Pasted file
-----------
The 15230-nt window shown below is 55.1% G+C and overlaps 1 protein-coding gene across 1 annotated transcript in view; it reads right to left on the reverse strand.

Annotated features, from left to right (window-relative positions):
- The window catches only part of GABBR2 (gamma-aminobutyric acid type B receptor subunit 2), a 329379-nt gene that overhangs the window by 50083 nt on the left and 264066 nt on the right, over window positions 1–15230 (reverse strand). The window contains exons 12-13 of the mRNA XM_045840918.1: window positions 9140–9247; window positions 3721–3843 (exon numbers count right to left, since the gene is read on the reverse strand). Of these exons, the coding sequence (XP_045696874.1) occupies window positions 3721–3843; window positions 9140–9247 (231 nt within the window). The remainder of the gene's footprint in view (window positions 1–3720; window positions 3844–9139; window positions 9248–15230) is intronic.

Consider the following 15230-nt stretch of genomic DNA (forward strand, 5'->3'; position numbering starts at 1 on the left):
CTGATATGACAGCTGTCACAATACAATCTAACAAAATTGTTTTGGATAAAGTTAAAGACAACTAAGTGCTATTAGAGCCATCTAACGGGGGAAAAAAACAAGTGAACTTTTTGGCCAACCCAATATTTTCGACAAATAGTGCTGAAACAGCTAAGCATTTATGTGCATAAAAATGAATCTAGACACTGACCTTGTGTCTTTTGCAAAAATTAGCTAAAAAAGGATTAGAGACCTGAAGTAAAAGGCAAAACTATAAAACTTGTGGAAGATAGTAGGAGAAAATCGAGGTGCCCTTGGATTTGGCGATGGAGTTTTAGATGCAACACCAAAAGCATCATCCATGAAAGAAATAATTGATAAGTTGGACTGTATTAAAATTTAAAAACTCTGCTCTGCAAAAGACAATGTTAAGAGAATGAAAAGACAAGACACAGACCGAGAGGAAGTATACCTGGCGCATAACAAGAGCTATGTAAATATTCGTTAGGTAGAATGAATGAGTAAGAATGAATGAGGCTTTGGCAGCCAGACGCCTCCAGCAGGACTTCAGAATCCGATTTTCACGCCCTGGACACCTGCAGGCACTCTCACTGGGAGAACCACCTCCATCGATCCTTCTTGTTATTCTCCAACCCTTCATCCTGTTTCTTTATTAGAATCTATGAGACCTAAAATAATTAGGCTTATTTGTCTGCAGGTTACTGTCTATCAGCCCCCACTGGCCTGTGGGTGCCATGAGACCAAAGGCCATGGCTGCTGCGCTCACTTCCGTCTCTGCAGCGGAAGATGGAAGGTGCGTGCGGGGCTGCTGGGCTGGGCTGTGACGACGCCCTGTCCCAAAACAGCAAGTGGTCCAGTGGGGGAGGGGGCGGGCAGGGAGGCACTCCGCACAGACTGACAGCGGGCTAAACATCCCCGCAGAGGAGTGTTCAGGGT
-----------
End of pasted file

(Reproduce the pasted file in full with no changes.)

The 15230-nt window shown below is 55.1% G+C and overlaps 1 protein-coding gene across 1 annotated transcript in view; it reads right to left on the reverse strand.

Annotated features, from left to right (window-relative positions):
- The window catches only part of GABBR2 (gamma-aminobutyric acid type B receptor subunit 2), a 329379-nt gene that overhangs the window by 50083 nt on the left and 264066 nt on the right, over window positions 1–15230 (reverse strand). The window contains exons 12-13 of the mRNA XM_045840918.1: window positions 9140–9247; window positions 3721–3843 (exon numbers count right to left, since the gene is read on the reverse strand). Of these exons, the coding sequence (XP_045696874.1) occupies window positions 3721–3843; window positions 9140–9247 (231 nt within the window). The remainder of the gene's footprint in view (window positions 1–3720; window positions 3844–9139; window positions 9248–15230) is intronic.

Consider the following 15230-nt stretch of genomic DNA (forward strand, 5'->3'; position numbering starts at 1 on the left):
CTGATATGACAGCTGTCACAATACAATCTAACAAAATTGTTTTGGATAAAGTTAAAGACAACTAAGTGCTATTAGAGCCATCTAACGGGGGAAAAAAACAAGTGAACTTTTTGGCCAACCCAATATTTTCGACAAATAGTGCTGAAACAGCTAAGCATTTATGTGCATAAAAATGAATCTAGACACTGACCTTGTGTCTTTTGCAAAAATTAGCTAAAAAAGGATTAGAGACCTGAAGTAAAAGGCAAAACTATAAAACTTGTGGAAGATAGTAGGAGAAAATCGAGGTGCCCTTGGATTTGGCGATGGAGTTTTAGATGCAACACCAAAAGCATCATCCATGAAAGAAATAATTGATAAGTTGGACTGTATTAAAATTTAAAAACTCTGCTCTGCAAAAGACAATGTTAAGAGAATGAAAAGACAAGACACAGACCGAGAGGAAGTATACCTGGCGCATAACAAGAGCTATGTAAATATTCGTTAGGTAGAATGAATGAGTAAGAATGAATGAGGCTTTGGCAGCCAGACGCCTCCAGCAGGACTTCAGAATCCGATTTTCACGCCCTGGACACCTGCAGGCACTCTCACTGGGAGAACCACCTCCATCGATCCTTCTTGTTATTCTCCAACCCTTCATCCTGTTTCTTTATTAGAATCTATGAGACCTAAAATAATTAGGCTTATTTGTCTGCAGGTTACTGTCTATCAGCCCCCACTGGCCTGTGGGTGCCATGAGACCAAAGGCCATGGCTGCTGCGCTCACTTCCGTCTCTGCAGCGGAAGATGGAAGGTGCGTGCGGGGCTGCTGGGCTGGGCTGTGACGACGCCCTGTCCCAAAACAGCAAGTGGTCCAGTGGGGGAGGGGGCGGGCAGGGAGGCACTCCGCACAGACTGACAGCGGGCTAAACATCCCCGCAGAGGAGTGTTCAGGGT